My first year of four seasons in Oberlin, Ohio was full of incredible discoveries. I'd fantasized about what it would be like to walk in falling snow; I learned what it was like to live with two feet of snow on the ground for two weeks, and that walking on icy walks was a real art form. The biggest discovery of that first year was the spring sequence of blooms and color, although I didn't realize the first year that it was an annual occurrence. The sequence that began with the brilliant yellow of daffodils and forsythia, and ended three months later with wild roses. In between came tulips, the flowering fruit trees, red bud, dogwood, irises, blackberry blossoms and heavenly scented lilacs.

Over the next forty years I found that where ever I spent spring -- Ohio, Kentucky, Pennsylvania, Connecticut, or Maine -- that the sequence of spring was the same, only the timing differed. In Ohio, the daffodils and forsythia appeared at the end of April just in time to liven up the last weeks of the semester, in Kentucky, daffodils and forsythia made their yellow splash during spring break in March, in Pennsylvania the yellow blossoms always appeared just after graduation in late April.

Over the past decade, climate change has shifted the start of spring, and its daffodils and forsythia earlier, by nearly two weeks, but the sequence seemed to remain largely intact. This spring, however, the sequence seems a bit out of whack. For the first time in my memory, the daffodils and forsythia came early as they have for some time, in early March, but strangely they hung on longer than usual. Suddenly the flowering fruit trees blossomed white and pink and are already fading to green leaves while the bright yellow forsythia was still in full bloom - and it is past April 1st.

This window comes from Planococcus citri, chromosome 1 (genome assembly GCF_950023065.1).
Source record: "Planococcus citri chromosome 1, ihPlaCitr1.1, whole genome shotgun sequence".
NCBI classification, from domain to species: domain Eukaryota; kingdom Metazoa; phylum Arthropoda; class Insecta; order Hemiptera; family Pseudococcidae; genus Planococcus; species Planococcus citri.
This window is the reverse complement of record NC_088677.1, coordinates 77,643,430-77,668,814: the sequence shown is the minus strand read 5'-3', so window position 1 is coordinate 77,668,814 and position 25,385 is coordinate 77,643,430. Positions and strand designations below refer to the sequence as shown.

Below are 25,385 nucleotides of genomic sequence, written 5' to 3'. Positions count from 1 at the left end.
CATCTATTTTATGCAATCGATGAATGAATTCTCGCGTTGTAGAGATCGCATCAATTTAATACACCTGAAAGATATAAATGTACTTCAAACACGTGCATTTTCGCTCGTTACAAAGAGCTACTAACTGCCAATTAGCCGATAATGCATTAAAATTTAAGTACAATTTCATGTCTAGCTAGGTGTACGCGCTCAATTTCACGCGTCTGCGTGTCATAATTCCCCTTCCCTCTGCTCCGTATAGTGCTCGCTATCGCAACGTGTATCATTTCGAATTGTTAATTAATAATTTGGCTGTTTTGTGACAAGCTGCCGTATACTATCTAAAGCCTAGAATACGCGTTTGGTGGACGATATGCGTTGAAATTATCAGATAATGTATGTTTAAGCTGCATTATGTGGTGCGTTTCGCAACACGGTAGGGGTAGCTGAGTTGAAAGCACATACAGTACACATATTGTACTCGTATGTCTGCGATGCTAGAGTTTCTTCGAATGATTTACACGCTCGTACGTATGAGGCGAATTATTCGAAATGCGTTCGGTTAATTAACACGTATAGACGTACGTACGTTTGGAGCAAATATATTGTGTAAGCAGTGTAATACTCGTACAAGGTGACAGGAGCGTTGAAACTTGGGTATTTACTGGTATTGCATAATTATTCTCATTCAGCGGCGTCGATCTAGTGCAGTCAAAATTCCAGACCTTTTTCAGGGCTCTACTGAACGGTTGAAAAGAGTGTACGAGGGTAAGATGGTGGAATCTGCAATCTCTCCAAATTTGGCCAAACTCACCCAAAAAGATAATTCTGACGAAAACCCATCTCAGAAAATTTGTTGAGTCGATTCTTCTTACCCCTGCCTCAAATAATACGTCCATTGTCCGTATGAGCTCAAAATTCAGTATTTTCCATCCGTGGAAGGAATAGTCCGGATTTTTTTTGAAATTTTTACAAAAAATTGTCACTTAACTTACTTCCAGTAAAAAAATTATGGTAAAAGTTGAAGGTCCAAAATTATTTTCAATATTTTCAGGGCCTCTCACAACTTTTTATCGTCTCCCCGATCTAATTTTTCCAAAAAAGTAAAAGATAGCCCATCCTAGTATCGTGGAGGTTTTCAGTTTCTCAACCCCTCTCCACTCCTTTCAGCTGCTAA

The most startling discontinuity of this spring has been the redbud, which began blooming one full week ago, in March, while the forsythia and daffodils were still bright yellow, and the flowering fruit trees still clung to their pink and white blossoms. This is an entire month ahead of what was normal blooming time for redbud ten years ago.

I can remember driving to Elizabethtown, Kentucky back in 2002 on April 25th and being blown away by the hundreds of miles of light purple redbud along the roadsides. Over the past decade the time for redbud blooming has slowly crept forward. Last year the redbud was in full bloom on April 16, when I drove to Harlan for a faculty meeting. But a leap ahead another two weeks to April 1st to be in full bloom is astounding, and disturbing.

It's as if what was once nearly three months of sequential blooming has been compressed and overlapped into a few weeks of March and April; with the life span of some flowers extending much longer, while others come and go more quickly. The scientists who study climate and and seasonal changes refer to this disruption of established patterns of plant flowering as "desynchronisation" (see: Dr Malcolm Clark and Prof Roy Thompson, and suggest that it could create problems for animal species that depend upon reliable plant food sources for seasonally timed reproduction.

It's one thing to read about the science. It's another thing to have it so clearly visible in one's own front yard.

Photo of redbud from April 16, 2010 by sgreerpitt